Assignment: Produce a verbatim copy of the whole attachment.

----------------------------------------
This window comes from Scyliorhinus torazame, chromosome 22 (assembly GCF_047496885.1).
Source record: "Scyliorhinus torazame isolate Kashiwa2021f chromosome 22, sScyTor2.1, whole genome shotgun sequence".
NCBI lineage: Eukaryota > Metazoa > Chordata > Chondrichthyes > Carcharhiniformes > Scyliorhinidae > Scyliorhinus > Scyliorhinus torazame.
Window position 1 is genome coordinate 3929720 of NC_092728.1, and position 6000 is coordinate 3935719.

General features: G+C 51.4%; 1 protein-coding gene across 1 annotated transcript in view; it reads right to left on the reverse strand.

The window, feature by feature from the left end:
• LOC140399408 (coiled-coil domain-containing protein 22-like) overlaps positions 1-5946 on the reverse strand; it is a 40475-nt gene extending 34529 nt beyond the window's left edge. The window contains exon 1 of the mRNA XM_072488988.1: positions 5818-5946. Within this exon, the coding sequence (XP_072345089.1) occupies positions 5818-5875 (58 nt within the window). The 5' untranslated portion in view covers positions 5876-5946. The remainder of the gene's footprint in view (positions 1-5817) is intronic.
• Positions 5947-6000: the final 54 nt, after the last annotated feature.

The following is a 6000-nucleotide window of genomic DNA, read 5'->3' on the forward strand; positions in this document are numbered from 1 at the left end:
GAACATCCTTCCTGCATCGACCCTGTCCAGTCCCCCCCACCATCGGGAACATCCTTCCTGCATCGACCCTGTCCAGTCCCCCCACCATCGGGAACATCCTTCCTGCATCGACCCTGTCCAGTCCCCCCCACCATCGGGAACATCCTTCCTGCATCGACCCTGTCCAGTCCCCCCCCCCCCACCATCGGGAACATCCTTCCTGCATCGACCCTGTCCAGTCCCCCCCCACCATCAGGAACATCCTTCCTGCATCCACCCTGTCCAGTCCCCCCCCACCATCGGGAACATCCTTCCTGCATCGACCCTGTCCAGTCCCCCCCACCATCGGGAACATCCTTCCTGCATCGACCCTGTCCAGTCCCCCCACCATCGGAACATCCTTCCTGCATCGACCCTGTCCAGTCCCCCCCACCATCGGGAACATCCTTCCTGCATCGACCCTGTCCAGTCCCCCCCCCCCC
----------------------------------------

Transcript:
This window comes from Scyliorhinus torazame, chromosome 22 (assembly GCF_047496885.1).
Source record: "Scyliorhinus torazame isolate Kashiwa2021f chromosome 22, sScyTor2.1, whole genome shotgun sequence".
NCBI lineage: Eukaryota > Metazoa > Chordata > Chondrichthyes > Carcharhiniformes > Scyliorhinidae > Scyliorhinus > Scyliorhinus torazame.
Window position 1 is genome coordinate 3929720 of NC_092728.1, and position 6000 is coordinate 3935719.

General features: G+C 51.4%; 1 protein-coding gene across 1 annotated transcript in view; it reads right to left on the reverse strand.

The window, feature by feature from the left end:
• LOC140399408 (coiled-coil domain-containing protein 22-like) overlaps positions 1-5946 on the reverse strand; it is a 40475-nt gene extending 34529 nt beyond the window's left edge. The window contains exon 1 of the mRNA XM_072488988.1: positions 5818-5946. Within this exon, the coding sequence (XP_072345089.1) occupies positions 5818-5875 (58 nt within the window). The 5' untranslated portion in view covers positions 5876-5946. The remainder of the gene's footprint in view (positions 1-5817) is intronic.
• Positions 5947-6000: the final 54 nt, after the last annotated feature.

The following is a 6000-nucleotide window of genomic DNA, read 5'->3' on the forward strand; positions in this document are numbered from 1 at the left end:
GAACATCCTTCCTGCATCGACCCTGTCCAGTCCCCCCCACCATCGGGAACATCCTTCCTGCATCGACCCTGTCCAGTCCCCCCACCATCGGGAACATCCTTCCTGCATCGACCCTGTCCAGTCCCCCCCACCATCGGGAACATCCTTCCTGCATCGACCCTGTCCAGTCCCCCCCCCCCCACCATCGGGAACATCCTTCCTGCATCGACCCTGTCCAGTCCCCCCCCACCATCAGGAACATCCTTCCTGCATCCACCCTGTCCAGTCCCCCCCCACCATCGGGAACATCCTTCCTGCATCGACCCTGTCCAGTCCCCCCCACCATCGGGAACATCCTTCCTGCATCGACCCTGTCCAGTCCCCCCACCATCGGAACATCCTTCCTGCATCGACCCTGTCCAGTCCCCCCCACCATCGGGAACATCCTTCCTGCATCGACCCTGTCCAGTCCCCCCCCCCCC